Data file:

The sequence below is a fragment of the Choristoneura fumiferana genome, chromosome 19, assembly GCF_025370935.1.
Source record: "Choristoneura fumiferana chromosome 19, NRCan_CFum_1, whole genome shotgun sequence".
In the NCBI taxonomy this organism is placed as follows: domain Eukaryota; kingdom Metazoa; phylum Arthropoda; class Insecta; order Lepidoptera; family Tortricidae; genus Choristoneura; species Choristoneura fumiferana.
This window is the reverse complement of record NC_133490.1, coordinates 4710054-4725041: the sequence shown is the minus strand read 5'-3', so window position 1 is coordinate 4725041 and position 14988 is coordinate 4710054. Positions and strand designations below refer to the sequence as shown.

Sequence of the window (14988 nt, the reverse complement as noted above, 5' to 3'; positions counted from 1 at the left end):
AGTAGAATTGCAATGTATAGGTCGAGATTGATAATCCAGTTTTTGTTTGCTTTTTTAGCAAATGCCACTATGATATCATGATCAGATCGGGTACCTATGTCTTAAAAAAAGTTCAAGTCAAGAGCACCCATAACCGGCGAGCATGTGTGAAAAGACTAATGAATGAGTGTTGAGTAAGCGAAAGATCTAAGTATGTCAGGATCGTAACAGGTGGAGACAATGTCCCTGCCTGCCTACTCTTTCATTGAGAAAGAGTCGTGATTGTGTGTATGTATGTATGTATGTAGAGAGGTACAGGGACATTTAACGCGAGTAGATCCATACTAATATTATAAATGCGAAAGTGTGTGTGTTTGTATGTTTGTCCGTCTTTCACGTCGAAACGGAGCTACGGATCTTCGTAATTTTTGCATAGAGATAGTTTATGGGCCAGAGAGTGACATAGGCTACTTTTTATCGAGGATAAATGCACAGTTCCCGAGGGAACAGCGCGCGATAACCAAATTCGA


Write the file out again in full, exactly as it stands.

The sequence below is a fragment of the Choristoneura fumiferana genome, chromosome 19, assembly GCF_025370935.1.
Source record: "Choristoneura fumiferana chromosome 19, NRCan_CFum_1, whole genome shotgun sequence".
In the NCBI taxonomy this organism is placed as follows: domain Eukaryota; kingdom Metazoa; phylum Arthropoda; class Insecta; order Lepidoptera; family Tortricidae; genus Choristoneura; species Choristoneura fumiferana.
This window is the reverse complement of record NC_133490.1, coordinates 4710054-4725041: the sequence shown is the minus strand read 5'-3', so window position 1 is coordinate 4725041 and position 14988 is coordinate 4710054. Positions and strand designations below refer to the sequence as shown.

Sequence of the window (14988 nt, the reverse complement as noted above, 5' to 3'; positions counted from 1 at the left end):
AGTAGAATTGCAATGTATAGGTCGAGATTGATAATCCAGTTTTTGTTTGCTTTTTTAGCAAATGCCACTATGATATCATGATCAGATCGGGTACCTATGTCTTAAAAAAAGTTCAAGTCAAGAGCACCCATAACCGGCGAGCATGTGTGAAAAGACTAATGAATGAGTGTTGAGTAAGCGAAAGATCTAAGTATGTCAGGATCGTAACAGGTGGAGACAATGTCCCTGCCTGCCTACTCTTTCATTGAGAAAGAGTCGTGATTGTGTGTATGTATGTATGTATGTAGAGAGGTACAGGGACATTTAACGCGAGTAGATCCATACTAATATTATAAATGCGAAAGTGTGTGTGTTTGTATGTTTGTCCGTCTTTCACGTCGAAACGGAGCTACGGATCTTCGTAATTTTTGCATAGAGATAGTTTATGGGCCAGAGAGTGACATAGGCTACTTTTTATCGAGGATAAATGCACAGTTCCCGAGGGAACAGCGCGCGATAACCAAATTCGA